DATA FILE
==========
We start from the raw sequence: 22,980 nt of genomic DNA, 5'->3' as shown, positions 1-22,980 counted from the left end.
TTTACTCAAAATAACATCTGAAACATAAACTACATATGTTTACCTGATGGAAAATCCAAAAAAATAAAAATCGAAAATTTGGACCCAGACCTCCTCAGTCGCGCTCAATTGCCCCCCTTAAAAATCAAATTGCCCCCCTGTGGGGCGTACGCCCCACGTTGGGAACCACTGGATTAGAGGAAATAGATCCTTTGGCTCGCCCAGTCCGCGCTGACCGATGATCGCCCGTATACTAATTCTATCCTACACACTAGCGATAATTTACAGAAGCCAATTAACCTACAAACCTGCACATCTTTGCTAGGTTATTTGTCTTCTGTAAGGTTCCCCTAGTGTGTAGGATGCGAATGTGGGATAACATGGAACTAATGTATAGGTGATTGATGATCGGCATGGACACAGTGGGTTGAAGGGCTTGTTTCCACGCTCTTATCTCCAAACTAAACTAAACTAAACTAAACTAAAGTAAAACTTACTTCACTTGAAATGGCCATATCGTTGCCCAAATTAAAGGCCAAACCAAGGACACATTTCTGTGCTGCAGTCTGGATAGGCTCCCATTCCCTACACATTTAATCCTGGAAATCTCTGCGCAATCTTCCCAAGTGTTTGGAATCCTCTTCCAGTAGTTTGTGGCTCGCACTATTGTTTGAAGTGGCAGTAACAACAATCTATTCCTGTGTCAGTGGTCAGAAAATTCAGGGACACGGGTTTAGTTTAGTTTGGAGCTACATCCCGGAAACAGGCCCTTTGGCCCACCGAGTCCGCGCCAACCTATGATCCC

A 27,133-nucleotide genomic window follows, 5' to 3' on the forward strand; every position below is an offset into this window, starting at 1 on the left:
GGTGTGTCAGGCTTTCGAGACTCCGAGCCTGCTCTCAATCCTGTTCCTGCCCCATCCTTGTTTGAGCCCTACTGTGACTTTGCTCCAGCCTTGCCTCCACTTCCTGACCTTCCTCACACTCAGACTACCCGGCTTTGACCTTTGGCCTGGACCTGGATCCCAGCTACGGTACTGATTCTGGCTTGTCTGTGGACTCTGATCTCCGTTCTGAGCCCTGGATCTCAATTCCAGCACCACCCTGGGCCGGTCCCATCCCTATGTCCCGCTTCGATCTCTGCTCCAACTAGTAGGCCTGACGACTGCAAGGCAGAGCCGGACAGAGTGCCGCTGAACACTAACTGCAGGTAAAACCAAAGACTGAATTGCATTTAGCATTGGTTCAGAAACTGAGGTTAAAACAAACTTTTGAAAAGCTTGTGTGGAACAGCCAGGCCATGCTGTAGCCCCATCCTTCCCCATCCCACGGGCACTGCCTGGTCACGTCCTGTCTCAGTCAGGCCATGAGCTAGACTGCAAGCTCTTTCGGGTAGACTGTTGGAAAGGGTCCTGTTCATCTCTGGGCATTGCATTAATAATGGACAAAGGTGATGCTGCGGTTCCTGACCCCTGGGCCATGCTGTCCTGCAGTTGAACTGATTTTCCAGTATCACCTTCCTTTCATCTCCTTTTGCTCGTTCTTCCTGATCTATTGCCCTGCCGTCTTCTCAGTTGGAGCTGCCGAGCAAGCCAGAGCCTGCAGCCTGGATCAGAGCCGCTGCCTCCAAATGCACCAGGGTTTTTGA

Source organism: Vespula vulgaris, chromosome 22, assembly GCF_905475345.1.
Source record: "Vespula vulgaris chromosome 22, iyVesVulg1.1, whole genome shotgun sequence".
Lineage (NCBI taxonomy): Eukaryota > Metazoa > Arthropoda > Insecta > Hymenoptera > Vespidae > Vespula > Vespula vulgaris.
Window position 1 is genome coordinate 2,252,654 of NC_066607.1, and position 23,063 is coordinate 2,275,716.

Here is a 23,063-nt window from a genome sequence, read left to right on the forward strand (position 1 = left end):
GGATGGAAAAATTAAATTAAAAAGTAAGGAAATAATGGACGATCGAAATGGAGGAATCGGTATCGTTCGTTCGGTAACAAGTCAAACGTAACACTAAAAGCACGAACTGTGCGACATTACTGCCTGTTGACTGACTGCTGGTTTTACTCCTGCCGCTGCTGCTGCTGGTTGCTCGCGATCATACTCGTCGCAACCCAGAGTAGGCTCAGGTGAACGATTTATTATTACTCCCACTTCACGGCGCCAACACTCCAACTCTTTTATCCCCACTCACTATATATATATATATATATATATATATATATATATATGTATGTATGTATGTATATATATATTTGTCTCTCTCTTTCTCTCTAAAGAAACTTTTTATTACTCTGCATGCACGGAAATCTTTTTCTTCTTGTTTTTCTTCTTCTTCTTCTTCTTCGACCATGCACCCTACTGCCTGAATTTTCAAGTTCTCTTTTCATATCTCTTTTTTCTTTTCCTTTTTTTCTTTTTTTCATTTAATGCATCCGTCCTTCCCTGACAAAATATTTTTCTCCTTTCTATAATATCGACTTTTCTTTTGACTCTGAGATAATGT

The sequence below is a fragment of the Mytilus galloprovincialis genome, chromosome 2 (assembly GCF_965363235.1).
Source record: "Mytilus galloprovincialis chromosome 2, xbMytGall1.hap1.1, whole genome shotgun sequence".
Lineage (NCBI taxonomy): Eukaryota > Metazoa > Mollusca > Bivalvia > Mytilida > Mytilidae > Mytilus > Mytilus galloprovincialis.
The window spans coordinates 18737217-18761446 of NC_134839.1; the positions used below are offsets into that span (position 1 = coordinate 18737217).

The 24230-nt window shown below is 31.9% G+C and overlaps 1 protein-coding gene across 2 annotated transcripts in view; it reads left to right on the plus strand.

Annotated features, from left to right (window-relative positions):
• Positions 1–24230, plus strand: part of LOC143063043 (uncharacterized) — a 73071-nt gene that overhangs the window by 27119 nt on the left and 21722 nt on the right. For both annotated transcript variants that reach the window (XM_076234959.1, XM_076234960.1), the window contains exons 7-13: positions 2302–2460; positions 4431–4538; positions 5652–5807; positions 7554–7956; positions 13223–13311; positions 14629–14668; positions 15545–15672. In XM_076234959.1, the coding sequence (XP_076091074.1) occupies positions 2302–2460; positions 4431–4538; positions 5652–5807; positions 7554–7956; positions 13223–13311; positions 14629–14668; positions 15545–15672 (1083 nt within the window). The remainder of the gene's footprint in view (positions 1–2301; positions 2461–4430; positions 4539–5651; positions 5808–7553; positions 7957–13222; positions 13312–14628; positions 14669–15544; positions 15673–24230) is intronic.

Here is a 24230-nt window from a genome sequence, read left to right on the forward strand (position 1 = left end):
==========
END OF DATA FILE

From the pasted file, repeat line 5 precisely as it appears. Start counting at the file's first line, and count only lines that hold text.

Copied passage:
Source organism: Vespula vulgaris, chromosome 22, assembly GCF_905475345.1.